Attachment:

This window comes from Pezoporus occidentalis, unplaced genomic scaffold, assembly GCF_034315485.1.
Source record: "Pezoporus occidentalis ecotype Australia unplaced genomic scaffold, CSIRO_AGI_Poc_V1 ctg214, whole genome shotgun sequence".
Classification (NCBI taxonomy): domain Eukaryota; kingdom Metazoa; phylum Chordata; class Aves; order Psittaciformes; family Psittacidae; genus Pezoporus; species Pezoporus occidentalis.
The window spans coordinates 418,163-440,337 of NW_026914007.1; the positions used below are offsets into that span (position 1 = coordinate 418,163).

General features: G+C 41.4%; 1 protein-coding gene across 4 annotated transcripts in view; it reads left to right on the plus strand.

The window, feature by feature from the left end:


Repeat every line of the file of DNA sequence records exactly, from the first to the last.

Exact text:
This window comes from Pezoporus occidentalis, unplaced genomic scaffold, assembly GCF_034315485.1.
Source record: "Pezoporus occidentalis ecotype Australia unplaced genomic scaffold, CSIRO_AGI_Poc_V1 ctg214, whole genome shotgun sequence".
Classification (NCBI taxonomy): domain Eukaryota; kingdom Metazoa; phylum Chordata; class Aves; order Psittaciformes; family Psittacidae; genus Pezoporus; species Pezoporus occidentalis.
The window spans coordinates 418,163-440,337 of NW_026914007.1; the positions used below are offsets into that span (position 1 = coordinate 418,163).

General features: G+C 41.4%; 1 protein-coding gene across 4 annotated transcripts in view; it reads left to right on the plus strand.

The window, feature by feature from the left end: